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What does a pandemic-free future hold for the world’s biggest watch fairs?

Is the traditional watch fair dead? One has gone online – it kicks off tonight – and the other is just, well, gone.

What does a pandemic-free future hold for the world’s biggest watch fairs?

Baselworld, which was scheduled to take place from April 30 to May 5, has been postponed to January 2021. (Photo: Baselworld)

No thanks to the coronavirus, all major global events have been cancelled or postponed. The world’s two largest watch and jewellery fairs, Watches & Wonders Geneva (formerly SIHH) and Baselworld have not escaped these unprecedented times, but the way the both of them are handling it are markedly different.

As watch and jewellery enthusiasts will know, Watches & Wonders Geneva has been transformed into a completely virtual event that will launch today at 12pm CEST (6pm SGT) on www.watchesandwonders.com

Had it been allowed to continue as originally planned, the 30th edition of the fair would have been held in Geneva from April 25 to April 29 with a new focus celebrating the city’s rich watchmaking history. It would also be the first time the traditionally trade-only fair was open to the general public.

(Screengrab: watchesandwonders.com)

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Instead, anyone with an internet-enabled device and a passing interest in horology can tune into its online edition where all 31 brands, which include familiar Richemont Group names like Cartier, Piaget and Vacheron Constantin, as well as independents like Arnold & Son and Speake-Marin, will be unveiling their novelties all at once. Visitors to the site can expect video presentations alongside images and information, and even social media portals for fans to be all a twitter in.

The site will remain up even past the originally designated fair dates, and new content will continue to be uploaded in phases as the year progresses, ranging from live-streamed interviews and panel discussions to educational videos on technology and savoir-faire. The watchmakers are making sure its collectors see their shiny new things, pandemic be damned.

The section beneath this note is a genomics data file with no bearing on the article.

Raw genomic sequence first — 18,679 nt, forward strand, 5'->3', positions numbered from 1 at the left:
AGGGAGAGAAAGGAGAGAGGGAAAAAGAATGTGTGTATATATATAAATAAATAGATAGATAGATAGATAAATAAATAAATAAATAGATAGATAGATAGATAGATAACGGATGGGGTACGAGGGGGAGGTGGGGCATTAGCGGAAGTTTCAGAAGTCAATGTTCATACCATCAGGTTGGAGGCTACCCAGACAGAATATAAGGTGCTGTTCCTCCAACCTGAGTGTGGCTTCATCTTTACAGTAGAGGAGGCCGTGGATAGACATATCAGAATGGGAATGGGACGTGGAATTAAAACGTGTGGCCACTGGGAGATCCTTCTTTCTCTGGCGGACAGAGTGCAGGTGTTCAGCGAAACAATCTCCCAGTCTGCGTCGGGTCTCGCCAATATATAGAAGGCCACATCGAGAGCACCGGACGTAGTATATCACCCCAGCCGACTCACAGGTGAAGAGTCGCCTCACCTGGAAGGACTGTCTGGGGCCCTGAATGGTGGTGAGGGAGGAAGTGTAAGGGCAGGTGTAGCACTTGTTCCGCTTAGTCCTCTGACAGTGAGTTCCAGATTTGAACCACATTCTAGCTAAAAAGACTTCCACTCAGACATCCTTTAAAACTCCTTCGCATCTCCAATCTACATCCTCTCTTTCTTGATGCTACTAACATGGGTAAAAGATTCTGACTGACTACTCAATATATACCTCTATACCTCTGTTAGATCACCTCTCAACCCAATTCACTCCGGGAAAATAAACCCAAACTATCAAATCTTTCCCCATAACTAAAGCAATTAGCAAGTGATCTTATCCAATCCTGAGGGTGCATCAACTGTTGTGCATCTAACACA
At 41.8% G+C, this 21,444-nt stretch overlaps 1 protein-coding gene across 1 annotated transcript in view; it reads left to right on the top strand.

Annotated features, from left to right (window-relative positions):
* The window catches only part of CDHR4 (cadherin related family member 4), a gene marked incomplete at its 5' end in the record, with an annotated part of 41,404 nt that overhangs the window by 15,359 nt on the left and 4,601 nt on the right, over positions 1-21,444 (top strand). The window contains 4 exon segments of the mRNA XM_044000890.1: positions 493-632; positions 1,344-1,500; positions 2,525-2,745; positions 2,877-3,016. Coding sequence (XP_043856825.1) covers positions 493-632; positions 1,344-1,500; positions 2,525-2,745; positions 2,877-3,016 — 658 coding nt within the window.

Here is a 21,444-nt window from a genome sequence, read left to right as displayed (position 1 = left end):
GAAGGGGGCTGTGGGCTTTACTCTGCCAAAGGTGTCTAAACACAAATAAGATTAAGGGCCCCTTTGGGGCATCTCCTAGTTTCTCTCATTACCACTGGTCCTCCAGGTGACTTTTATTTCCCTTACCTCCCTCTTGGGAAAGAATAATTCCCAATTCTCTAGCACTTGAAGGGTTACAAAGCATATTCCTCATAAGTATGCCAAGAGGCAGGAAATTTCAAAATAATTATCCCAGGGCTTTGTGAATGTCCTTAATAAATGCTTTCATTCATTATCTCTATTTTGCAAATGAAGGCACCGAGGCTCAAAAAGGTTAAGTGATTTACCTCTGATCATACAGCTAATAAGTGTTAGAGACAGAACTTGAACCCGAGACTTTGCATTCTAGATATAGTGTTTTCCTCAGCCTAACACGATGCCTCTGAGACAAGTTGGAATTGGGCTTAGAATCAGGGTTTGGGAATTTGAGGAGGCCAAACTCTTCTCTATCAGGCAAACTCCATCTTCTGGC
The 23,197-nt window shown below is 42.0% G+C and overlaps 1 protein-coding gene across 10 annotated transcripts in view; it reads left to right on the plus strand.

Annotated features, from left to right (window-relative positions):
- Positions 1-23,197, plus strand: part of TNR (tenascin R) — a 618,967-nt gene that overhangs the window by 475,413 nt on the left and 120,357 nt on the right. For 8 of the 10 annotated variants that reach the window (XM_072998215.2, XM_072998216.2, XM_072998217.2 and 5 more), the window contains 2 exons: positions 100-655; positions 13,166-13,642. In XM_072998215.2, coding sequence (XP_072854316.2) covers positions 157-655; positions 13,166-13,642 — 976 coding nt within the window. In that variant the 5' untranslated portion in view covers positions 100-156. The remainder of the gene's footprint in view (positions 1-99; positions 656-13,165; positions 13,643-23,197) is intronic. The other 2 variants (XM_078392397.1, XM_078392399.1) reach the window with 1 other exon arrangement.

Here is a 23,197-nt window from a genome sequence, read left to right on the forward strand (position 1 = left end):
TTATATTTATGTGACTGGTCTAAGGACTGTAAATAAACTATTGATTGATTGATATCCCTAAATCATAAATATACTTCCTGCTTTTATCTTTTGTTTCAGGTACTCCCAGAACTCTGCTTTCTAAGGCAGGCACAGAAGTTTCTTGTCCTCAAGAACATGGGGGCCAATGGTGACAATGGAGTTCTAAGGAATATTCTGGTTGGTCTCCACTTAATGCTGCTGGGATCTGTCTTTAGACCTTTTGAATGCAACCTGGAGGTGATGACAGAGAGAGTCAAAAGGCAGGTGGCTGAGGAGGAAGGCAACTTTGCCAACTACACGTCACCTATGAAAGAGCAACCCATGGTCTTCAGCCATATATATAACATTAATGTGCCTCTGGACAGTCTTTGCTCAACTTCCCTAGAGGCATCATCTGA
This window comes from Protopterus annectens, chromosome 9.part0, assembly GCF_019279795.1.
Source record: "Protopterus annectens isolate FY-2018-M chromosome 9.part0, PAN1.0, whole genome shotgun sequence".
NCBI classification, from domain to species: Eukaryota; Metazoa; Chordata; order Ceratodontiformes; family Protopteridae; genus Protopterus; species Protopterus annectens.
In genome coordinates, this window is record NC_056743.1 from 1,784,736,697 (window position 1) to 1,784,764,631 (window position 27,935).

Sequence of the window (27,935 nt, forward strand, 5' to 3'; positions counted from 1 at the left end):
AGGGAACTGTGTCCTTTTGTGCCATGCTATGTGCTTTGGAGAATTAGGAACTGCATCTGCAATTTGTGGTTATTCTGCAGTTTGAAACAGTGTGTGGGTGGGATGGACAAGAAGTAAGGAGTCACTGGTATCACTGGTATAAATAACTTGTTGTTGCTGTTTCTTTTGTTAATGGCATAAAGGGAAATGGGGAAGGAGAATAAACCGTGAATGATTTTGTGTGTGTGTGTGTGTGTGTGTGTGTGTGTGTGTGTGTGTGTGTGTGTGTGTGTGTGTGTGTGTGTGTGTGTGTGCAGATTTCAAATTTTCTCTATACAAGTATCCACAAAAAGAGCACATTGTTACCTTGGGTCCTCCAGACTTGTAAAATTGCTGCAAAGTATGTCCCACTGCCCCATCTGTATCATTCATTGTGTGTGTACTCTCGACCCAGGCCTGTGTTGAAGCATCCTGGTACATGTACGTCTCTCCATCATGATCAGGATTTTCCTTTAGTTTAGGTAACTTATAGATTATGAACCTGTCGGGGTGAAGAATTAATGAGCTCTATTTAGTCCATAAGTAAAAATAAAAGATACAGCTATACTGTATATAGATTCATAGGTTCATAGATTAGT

Baselworld, on the other hand, is simply done, at least for this year. The Swatch Group’s departure from the fair last year, bringing with it 18 brands, portended the end of the 103-year-old trade show. (The Group has since set up its own showcase, Time to Move, in Zurich). Other notable names like Breitling, Corum, Raymond Weil and Maurice Lacroix followed shortly after, all of them citing reasons that range from outrageous costs to arrogant management.

Even when the highly optimistic, pro-change Michel Loris-Melikoff was brought on board in 2018 as Baselworld’s new managing director to save the fair, it was possibly too little too late.

Just last week, Rolex, Tudor, Patek Philippe, Chanel, Chopard and the LVMH Watchmaking Division (comprising Bvlgari, Hublot, TAG Heuer and Zenith) announced their departure from Baselworld, as well as their plans to set up their own show in Geneva next year in partnership with the Fondation de la Haute Horlogerie (FHH), the same organisers of Watches & Wonders.

While LVMH still managed to debut its 2020 novelties in January with its LVMH Watch Week in Dubai, the others like Patek Philippe and Rolex have no place to showcase their wares and hence are delaying their releases indefinitely.

The LVMH Watch Week in Dubai, which took place from January 13 to January 15, 2020. (Photo: LVMH)

The reactions and carefully worded statements surrounding this exodus have already been well-documented, so the bigger point of interest is what Baselworld’s owners, the MCH Group, can possibly do now. They can perhaps funnel all their resources into Art Basel, which the group also organises, or continue their 2018 efforts of giving their jewellery clients more face time at the next Baselworld (scheduled for January 2021) if they decide to keep it going.

Going fully digital though, will not be the long-term answer for either fair – or any luxury showcase for that matter. It’s laudable how quickly the organisers and brands managed to save what they could of Watches & Wonders, but videos and pictures, no matter how high the resolution, isn’t going to compare to the real thing. Just because we can buy a Ferrari with our phone doesn’t mean we don’t still want a test drive. The same holds true for high jewellery and watchmaking.

The online portals can and should remain open to all to build interest and community. It’s actually a wonder they haven’t been doing this in accompaniment to the actual shows this whole time. The physical events will then be the real luxury – a glitzy mega wonderland of haute horlogerie’s biggest names finally gathered in one place and at the same time, and reserved only for those dedicated enough to make the journey.

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Source: CNA/ds

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